"There are only two ways to influence human behavior: you can manipulate it, or you can inspire it." - Simon Sinek
INTRODUCTION - TRANSFORMATION
Transform is a transitive verb.
A transitive verb has two characteristics. First, it is an action verb, expressing a doable activity such as kick, paint, or write. Second, it has a direct object, something or someone who received the action of the verb. In this case, the "someone" is the leader, and the action verb is transform.
Transform means to change in composition or structure; to change outward form or appearance; to change character or condition: convert; to undergo a bodily transformation. In our leadership development work, we transform leaders altering their ability to think and act beyond (unbound from) their past, their psychology, and their personality - to go beyond their self-imposed limitations and self-defeating internal concepts. Through the leader's transformational work, they concurrently become able to transform others.
Transformation is the natural gateway to inspiration. Transformation stimulates people mentally and emotionally, to do and feel something that increases their willingness to think new thoughts and take unfamiliar action.
Transformational leaders are easy to recognize. Transformational leaders regularly remind their teams of the purpose of their work. They understand that people hold them as a role model. Transformational leaders demonstrate integrity in their working relationships. Transformational leaders set high expectation, but constantly "walk the talk" to demonstrate the operating principles the leader expects of others.
This is the external characteristics of transformational leaders, but there is also the internal work a transformational leader provides, which is to transform the people around them.
Leadership expert James McGregor Burns introduced the concept of transformational leadership in his 1978 book, "Leadership." Burns defined transformational leadership as a process where "leaders and their followers raise one another to higher levels of morality and motivation."
Bernard M. Bass further developed the concept of transformational leadership. According tohis 1985 book, "Leadership and Performance Beyond Expectations," this kind of leader:
· Is a model of integrity and fairness.
· Sets clear goals.
· Has high expectations.
· Encourages others.
· Provides support and recognition.
· Stirs the emotions of people.
· Gets people to look beyond their self-interest.
· Inspires people to reach for the improbable.
After more than 25 years after Bass' book, transformational leadership is still argued to be one of the most important ideas in business leadership.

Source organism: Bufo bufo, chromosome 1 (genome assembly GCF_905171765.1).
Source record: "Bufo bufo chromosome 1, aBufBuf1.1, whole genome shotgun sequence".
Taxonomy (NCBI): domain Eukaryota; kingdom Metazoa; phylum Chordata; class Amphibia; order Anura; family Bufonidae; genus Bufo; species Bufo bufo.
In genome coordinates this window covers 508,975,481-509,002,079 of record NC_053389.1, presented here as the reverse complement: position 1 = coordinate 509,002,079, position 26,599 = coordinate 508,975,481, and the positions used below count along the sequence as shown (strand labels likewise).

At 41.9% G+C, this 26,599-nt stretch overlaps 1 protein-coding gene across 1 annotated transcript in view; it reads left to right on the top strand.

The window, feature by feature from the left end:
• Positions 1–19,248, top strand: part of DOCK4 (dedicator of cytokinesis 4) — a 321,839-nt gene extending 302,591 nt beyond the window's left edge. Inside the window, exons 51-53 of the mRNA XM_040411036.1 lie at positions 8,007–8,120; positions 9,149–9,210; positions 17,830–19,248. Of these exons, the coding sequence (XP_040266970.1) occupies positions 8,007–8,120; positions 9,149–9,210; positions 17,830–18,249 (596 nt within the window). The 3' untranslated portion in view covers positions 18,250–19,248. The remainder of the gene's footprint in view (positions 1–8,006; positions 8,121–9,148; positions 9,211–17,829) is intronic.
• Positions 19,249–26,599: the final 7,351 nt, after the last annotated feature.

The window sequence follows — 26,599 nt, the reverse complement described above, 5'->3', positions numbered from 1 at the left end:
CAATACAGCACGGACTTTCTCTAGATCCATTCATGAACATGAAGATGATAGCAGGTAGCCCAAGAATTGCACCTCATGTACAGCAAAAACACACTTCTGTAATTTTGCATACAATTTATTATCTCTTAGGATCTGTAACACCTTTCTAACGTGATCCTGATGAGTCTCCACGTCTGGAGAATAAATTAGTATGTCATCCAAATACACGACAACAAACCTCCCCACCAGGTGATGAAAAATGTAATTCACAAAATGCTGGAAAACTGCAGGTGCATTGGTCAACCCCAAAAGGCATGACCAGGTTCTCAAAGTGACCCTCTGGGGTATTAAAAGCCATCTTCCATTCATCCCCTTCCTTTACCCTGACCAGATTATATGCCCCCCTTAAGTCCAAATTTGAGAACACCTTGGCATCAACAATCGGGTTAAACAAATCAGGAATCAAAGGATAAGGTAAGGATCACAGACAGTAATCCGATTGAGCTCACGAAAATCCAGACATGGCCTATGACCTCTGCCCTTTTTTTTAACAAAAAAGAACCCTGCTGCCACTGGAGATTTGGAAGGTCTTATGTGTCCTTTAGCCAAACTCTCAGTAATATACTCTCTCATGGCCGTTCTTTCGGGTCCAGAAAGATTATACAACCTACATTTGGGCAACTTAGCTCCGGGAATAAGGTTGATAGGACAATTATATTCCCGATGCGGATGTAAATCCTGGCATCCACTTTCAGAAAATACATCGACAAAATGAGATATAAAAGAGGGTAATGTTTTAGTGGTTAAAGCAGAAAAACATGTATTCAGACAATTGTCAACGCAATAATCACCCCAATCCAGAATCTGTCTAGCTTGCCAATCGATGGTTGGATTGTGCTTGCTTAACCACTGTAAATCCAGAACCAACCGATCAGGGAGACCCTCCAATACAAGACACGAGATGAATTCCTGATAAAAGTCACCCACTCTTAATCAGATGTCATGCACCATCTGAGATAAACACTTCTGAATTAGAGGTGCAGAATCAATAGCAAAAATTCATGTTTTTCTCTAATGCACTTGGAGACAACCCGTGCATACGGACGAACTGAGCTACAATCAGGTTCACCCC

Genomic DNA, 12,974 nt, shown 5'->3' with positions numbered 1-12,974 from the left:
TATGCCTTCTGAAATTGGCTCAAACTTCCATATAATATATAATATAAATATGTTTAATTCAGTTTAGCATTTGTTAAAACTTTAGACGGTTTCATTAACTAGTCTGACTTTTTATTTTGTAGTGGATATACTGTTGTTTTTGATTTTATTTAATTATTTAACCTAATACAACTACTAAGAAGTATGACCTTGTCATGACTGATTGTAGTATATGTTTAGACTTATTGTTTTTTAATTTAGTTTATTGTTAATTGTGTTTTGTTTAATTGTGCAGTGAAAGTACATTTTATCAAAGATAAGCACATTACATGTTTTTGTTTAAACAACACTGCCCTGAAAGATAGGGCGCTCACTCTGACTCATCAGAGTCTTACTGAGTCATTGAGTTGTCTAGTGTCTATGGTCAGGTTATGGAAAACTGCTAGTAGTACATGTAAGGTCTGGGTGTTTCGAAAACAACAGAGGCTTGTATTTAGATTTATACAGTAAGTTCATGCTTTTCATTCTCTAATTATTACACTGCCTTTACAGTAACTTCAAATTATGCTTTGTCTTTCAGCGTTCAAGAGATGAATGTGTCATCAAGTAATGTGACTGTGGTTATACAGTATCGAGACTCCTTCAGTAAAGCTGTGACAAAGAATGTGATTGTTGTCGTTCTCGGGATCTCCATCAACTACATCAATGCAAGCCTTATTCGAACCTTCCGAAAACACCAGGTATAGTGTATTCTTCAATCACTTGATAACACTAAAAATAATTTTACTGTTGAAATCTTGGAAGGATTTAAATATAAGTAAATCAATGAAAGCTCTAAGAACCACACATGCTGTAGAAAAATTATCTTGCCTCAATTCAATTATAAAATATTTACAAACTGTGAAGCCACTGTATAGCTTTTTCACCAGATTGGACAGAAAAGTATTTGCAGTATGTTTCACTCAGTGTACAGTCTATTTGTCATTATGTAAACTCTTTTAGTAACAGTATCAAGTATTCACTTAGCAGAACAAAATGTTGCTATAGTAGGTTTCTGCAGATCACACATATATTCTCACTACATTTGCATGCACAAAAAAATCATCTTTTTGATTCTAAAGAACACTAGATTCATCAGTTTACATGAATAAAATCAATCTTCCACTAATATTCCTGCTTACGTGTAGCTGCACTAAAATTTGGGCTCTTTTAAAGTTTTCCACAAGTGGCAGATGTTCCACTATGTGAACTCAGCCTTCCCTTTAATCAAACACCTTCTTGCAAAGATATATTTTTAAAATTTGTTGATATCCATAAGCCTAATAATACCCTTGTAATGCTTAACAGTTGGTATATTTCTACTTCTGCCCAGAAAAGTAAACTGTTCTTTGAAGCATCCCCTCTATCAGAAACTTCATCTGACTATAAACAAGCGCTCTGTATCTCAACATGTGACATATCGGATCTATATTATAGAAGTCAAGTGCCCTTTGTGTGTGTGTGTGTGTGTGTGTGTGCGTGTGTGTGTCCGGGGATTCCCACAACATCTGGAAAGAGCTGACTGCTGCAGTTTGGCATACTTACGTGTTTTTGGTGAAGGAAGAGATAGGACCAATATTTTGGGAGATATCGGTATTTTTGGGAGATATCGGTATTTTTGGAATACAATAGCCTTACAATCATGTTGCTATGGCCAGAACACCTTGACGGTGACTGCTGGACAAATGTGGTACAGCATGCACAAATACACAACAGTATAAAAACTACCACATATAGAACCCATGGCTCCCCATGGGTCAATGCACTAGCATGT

BECOMING A TRANSFORMATIONAL LEADER
We've weaved Bass' ideas into our consulting model for senior executives to becometransformational leaders. Bass' model defines a transformational leader as:
1. Creating an inspiring vision of the future.
2. Motivating people to buy into and deliver the vision.
3. Managing the delivery of the vision.
4. Building ever-stronger, trust-based relationships with their people.
We've added our own pieces to the process.
5. Being fully and wholeheartedly engaged in self-awareness and self-development.
6. Being committed to their ongoing transformation.
7. Utilize coaching to take off the blinders and disappear the assumptions.
8. Hold their word as superior ordinate.
THE TRIANGLE OF TRANSFORMATIONAL LEADERSHIP
People need a compelling reason to follow a leader. This is why leaders need to create and communicate an inspiring vision of the future. A vision is a future that is possible. It is not a future that is past based. It is not a future that 'pie-in-the-sky.' It is a future that would not happen by default alone. It is a future that will make a difference in the lives of people. It is a future that is possible that others can also realize and commit to achieving this future.
The vision is directly linked to the organization's purpose - the "why" - why the leader and their team get up in the morning to do what they do.
Leaders develop the vision by understanding those core values that will be the bedrock of the culture. A consciously generated culture that will create the condition for the vision and purpose to be realized.
Leaders also understand the capabilities and resources of their organization. They grasp their environment (internally and externally), and with thoughtful analysis of their resourcesand environment, see the best way forward.
In our work, we ask the client to develop their vision with their senior team or board depending on the situation. We ask them to begin with the company's values and purpose, the vision is the third leg of this triangle.
As the leader, if you can evoke the existence and persistence of the three elements of the triangle, then people will be inspired. Keep the vision, purpose, and core values in existence and have them persevere by speaking about them routinely with conviction and authenticity. And more important, operating consistent with them.
To powerfully and continuously deliver the vision, purpose, and values, which you must be engaged in their own transformation. As the leader, you need to keep on transforming in terms of who you are to have the vision, purpose, and core values have life.
The greater the discipline and determination to have the vision, purpose, and core values live as the heart of the enterprise, will require your ongoing transformation. Your job as a leaderis to be a correlate in being and doing is to make sure these elements thrive in your enterprise. And the greater your transformation, the greater the depth, and penetration of vision, values, and purpose, the more people will be inspired.